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Last year, I wrote one of my favourite pieces for Palomita de maíz: an analysis of the Colombian film The Rose Seller (1998), directed by Víctor Gaviria. Gaviria’s cinema is important to me because it deals with one of my main interests in academic research: the phenomenon of violence. I had the opportunity of talking to him via Zoom about the challenges of the pandemic, the recent protests in Colombia, the situation of Latin American cinema, and his next film, Sosiego.
What is your opinion or general reflection on the way that the COVID-19 crisis has impacted the Colombian film industry? What are the new challenges you face or the new views you adopt from cinema?
It has been so shocking on a personal level. We have all, in some way, taken stock of our entire lives. The fact that we are facing the impossibility of a clear future has made us think about many things: what we have done, what we are. The pandemic also stopped certain hyperactivity and rushing in our lives. That’s the good part about the pandemic: it slowed the rhythm of daily life.
We have questioned many things about power and advertising. Advertising that sometimes sells patriarchal and misogynist values. The planet itself is in crisis. The pandemic is one of the symptoms of this global warming crisis and, in general, of the confrontation between the planet and the capitalist mode of production that has caused the planet to collapse. Even the values of cinema. That authoritarian cinema, with big machos and powerful people, in a certain sense is making us nauseous. I don’t know if that sickness will pass, and then we’ll return to the same as always. To try to act as if everything is okay and to be close to the powerful.
In the case of my new film that we will start shooting in January (we are in the last stage of pre-production), it is a neighbourhood story about a poor family. The pandemic also made more obvious the situation of people who live day by day, with savings for two or three days, but that in a matter of a week, life becomes an insurmountable difficulty. Our film is about those people.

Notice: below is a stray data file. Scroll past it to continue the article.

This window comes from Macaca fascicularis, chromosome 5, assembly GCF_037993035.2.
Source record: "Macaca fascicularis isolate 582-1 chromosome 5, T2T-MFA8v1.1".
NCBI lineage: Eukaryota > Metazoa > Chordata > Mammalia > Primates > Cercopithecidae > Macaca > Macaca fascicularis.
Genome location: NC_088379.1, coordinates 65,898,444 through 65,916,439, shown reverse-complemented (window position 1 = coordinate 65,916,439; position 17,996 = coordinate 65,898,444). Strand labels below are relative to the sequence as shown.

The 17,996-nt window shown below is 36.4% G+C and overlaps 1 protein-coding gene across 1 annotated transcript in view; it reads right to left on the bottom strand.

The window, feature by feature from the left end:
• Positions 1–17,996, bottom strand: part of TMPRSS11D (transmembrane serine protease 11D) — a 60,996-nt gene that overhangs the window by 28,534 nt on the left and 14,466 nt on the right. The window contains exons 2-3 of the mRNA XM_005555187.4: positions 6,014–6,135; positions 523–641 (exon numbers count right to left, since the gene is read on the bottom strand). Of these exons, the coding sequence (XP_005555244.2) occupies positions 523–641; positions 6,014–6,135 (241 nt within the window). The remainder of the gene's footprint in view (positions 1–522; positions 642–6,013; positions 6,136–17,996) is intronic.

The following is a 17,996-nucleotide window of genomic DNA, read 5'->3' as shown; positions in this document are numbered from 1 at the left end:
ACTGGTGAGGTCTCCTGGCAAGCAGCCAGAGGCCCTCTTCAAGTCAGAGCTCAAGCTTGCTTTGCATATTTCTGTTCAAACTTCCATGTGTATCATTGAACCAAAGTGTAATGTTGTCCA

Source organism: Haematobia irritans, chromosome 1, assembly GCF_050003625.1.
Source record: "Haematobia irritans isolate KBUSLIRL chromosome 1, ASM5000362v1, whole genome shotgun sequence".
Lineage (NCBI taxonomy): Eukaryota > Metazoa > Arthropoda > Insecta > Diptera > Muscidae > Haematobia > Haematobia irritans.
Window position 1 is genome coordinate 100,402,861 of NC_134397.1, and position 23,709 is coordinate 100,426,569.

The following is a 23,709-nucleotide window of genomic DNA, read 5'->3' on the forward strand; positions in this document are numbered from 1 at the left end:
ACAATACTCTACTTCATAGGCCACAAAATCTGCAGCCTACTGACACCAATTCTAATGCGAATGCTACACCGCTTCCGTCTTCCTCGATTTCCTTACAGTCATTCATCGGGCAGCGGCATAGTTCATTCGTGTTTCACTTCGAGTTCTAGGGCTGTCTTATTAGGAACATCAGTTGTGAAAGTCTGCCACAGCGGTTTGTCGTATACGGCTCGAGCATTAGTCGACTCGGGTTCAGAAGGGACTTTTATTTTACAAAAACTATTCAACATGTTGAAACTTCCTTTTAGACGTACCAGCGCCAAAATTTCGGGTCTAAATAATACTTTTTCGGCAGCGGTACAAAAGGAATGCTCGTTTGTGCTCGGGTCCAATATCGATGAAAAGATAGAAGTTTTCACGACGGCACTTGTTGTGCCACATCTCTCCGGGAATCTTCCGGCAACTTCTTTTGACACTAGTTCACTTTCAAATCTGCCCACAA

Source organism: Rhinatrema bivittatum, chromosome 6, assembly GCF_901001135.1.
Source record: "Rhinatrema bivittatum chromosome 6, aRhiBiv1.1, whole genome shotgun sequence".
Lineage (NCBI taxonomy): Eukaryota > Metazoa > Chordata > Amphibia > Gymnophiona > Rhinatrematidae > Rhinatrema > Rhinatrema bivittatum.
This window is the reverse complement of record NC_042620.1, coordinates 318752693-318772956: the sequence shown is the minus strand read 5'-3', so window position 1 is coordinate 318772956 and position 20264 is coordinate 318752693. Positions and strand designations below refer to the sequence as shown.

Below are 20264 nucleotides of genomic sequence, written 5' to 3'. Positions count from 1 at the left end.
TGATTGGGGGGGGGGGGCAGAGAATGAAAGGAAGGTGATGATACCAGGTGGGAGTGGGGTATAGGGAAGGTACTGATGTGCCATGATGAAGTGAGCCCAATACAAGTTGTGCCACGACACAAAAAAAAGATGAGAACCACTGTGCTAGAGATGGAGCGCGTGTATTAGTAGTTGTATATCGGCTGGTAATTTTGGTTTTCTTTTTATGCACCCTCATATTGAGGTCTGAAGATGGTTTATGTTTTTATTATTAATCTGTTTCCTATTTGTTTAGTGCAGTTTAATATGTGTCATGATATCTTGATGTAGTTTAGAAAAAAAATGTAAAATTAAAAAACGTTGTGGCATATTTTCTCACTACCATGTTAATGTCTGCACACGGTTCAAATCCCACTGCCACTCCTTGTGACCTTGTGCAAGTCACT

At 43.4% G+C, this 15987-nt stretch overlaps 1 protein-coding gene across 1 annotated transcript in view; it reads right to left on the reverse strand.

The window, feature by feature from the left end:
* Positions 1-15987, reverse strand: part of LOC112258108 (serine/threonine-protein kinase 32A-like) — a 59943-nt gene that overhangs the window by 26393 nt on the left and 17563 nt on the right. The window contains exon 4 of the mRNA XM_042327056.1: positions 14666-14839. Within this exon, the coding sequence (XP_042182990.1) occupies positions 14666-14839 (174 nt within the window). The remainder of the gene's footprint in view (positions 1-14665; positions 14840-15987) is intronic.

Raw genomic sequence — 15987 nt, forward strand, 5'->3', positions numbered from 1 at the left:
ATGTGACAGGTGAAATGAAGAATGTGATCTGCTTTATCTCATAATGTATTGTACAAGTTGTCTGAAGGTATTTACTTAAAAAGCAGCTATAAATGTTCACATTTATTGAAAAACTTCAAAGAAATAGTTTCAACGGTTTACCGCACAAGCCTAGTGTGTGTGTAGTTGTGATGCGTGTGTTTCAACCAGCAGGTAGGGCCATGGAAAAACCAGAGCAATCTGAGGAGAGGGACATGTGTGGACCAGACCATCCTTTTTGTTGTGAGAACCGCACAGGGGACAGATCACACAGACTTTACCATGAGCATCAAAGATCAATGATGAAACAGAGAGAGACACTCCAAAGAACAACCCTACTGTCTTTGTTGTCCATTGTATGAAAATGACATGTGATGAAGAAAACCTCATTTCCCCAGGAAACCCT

I don’t know if other people will continue with their own ideas and films, but I think that the pandemic has called everything into question. Even how films are expensive in that “semi-industrial” cinema that we make in Latin America. Sometimes a film costs $500,000 dollars. It is now necessary to advocate for a cinema, as the new generations are doing, that is simpler, with small groups, without large production costs. Cheap films that can be made for $100,000 dollars.
Colombian cinema has stopped violently. The 2003 Cinema Law, through an audience tax, provides savings to promote national productions through awards, but since there has been no cinema, that money has been practically non-existent this year. Before, at least eight projects were boosted, but this year everyone is competing for a single award. Everyone is thinking of the way to make things cheaper. My film is expensive, it is at least $400,000 dollars, but we cannot go back to do something else because it requires a very complex staging.
Sosiego is the name of your new film. What place does it take in your filmography compared to your previous work? Has your filmmaking process changed?
It is a film that continues with that quest of making social chronicles. I make films that are halfway between documentary and fiction. In the case of Sosiego, I did research into a commune family. I have been very close to this family. The mother is Doña Bernardita Correa. She has three children whom I’ve known for many years because one of the daughters, Marta Correa, is one of the rose sellers. I don’t know why, but at some point, Doña Bernardita went to work with us in the office for about two years. She used to tell me stories about her neighbourhood. That scene of a woman who works in an office serving red wine and doing the cleaning, and who suddenly approaches the “boss” and tells him about things in her neighbourhood was constantly repeated, and I took it as a starting point for this film.